Although not without its faults – for one thing, the suitability of the concept’s application varies immensely across the corpus of Greek tragedy – the principle of catharsis has become so ingrained in our cultural consciousness that it is now freely applied to all areas of life, much like the ideas of ‘redemption’ or ‘atonement’. At the same time, taking its lead from works such as Shelley’s ‘Adonais’, Tennyson’s ‘In Memoriam A.H.’, and Sassoon’s ‘The Last Meeting’, all of which end with their respective poets reconfirmed in their beliefs through their art, society has privileged the essentially Romantic image of the individual creating meaning out of suffering, and achieving the release of catharsis in doing so.
Why is it, then, that such an ideal has proved to be so abidingly popular throughout history? Perhaps it is because it appeals to our human desire for structure as a means of coping with the reality of our existence. Catharsis provides an end-point, a moment of closure, that satisfies and fulfils our requirement for narrative; it makes order out of our personal chaos, and helps us feel like we are in control of our experience. David Jones’ In Parenthesis, a modernist epic of the First World War, serves as an excellent example of how the act of creating art can have such an effect. In his preface to the work, Jones, who suffered from post-traumatic stress disorder after the war, writes about how the poem served as a mirror through which he could re-experience “things I saw, felt and was a part of”, and thereby make sense of the horror of the trenches. More recently, Pete Silbermann, of Brooklyn band The Antlers, has spoken of debut album Hospice, which charts the breakdown of the singer’s relationship through the metaphor of a person dying from cancer, in broadly similar terms: “It’s a record about overcoming difficult shit. I think when you find yourself free from that – releasing yourself – it’s a very epic feeling. You feel like you are triumphing, even if it’s difficult, even if everything is kind of damaged afterwards… it’s still a very grand triumphant moment”.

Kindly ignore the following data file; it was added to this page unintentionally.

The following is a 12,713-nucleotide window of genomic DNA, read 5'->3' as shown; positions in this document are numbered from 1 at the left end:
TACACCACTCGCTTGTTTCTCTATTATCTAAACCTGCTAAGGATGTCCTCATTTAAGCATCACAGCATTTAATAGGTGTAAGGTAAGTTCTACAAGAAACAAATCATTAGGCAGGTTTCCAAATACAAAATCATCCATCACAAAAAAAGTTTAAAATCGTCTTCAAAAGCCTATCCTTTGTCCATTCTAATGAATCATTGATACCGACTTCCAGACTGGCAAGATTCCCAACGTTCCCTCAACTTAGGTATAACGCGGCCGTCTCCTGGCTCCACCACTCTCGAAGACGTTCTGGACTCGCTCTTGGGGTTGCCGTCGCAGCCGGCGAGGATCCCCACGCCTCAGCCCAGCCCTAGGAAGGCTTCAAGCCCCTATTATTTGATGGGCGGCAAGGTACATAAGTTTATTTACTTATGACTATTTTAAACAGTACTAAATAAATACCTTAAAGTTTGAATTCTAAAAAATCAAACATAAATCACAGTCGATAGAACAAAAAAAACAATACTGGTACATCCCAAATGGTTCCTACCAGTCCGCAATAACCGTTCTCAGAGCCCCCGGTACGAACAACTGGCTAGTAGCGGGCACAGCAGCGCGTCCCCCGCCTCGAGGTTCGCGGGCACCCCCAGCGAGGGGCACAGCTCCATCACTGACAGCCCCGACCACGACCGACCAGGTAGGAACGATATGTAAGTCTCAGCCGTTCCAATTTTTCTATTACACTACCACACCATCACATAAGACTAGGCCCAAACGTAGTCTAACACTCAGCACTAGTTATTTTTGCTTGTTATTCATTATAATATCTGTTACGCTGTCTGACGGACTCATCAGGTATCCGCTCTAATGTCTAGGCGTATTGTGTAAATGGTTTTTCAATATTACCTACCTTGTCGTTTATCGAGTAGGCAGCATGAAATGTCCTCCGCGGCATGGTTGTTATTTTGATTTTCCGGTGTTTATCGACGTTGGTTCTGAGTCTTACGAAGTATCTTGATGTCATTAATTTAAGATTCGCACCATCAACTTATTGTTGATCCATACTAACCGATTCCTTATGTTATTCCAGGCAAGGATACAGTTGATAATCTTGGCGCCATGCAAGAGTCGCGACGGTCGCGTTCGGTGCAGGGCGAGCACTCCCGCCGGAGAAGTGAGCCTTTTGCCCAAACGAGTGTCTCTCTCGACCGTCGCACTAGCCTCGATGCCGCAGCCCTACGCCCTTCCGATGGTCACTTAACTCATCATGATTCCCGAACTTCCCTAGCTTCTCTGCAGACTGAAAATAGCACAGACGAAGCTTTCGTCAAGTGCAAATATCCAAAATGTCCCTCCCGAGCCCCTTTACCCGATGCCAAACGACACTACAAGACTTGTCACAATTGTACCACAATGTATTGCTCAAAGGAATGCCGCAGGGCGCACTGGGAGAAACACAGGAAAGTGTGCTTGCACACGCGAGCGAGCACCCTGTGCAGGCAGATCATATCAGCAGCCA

For every artist who embraces the narrative of catharsis, however, there is another who rejects it. Bon Iver’s For Emma, Forever Ago is a case in point. In 2006, the lead singer, Justin Vernon, decamped to his father’s cabin in the wilds of Wisconsin in the aftermath of the break-ups of his band and his relationship, and spent the winter recording a collection of songs lamenting lost love, heartbreak and depression. Such a backstory fits perfectly with the idea of catharsis, yet in talking about the record, Vernon consciously rejects it: in a 2008 interview with A. V. Club, he said “When I left the cabin I don’t think I felt renewed or ‘done’ or anything”. More recently, he has expanded on this, and especially the figure of the titular ‘Emma’, often wrongly identified with his ex-lover: “Emma isn’t a person. Emma is a place that you get stuck in… a pain you can’t erase”. The mythologising that has surrounded the album perfectly exemplifies the problem with the concept of catharsis: as appealing as it undeniably is, it is both limited and artificial, creating an idealised horizon of expectations that it is not necessarily possible or viable for an individual to fulfil, much like the fifth stage of grief, acceptance, on the Kübler-Ross model, another example of the attempt to make prescriptive and universal the experience of suffering. That’s not to say that catharsis doesn’t exist, or to deny that art can be immensely beneficial in dealing with trauma; Vernon himself says that he now views his album as a “triumph” for his mental health. It is simply to point out that the obsession with catharsis suggests that there must be an end to grief, and a failure to obtain this is in some way a failure of one’s humanity.
This is precisely why Skeleton Tree and, possibly to an even greater extent, One More Time With Feeling, are so remarkable. They do not show a Cave regaining control or moving forwards, as we might expect; instead, they expose a man who is brave enough to admit that he cannot, and may never be able to, see out of the darkness. Such honesty is so valuable because it is in essence liberating; it tells us that sometimes the expectations of society are utterly irrelevant, and that sometimes all we can do is just hang on.
Mourning is a symbolic language, codified according to the customs of each society. Cave’s record reveals the emptiness of these signs. Of course, he may look back on it in later years as a central component in the process of his grief; again, he may not. For the time being, however, it will serve as testament to the ugliness, the rawness and the emptiness that such a trauma can leave behind: it is not the solution, nor is it catharsis, however much we may wish it to be so. Sometimes, quite simply, as the man himself says, “Someone’s gotta sing the pain”.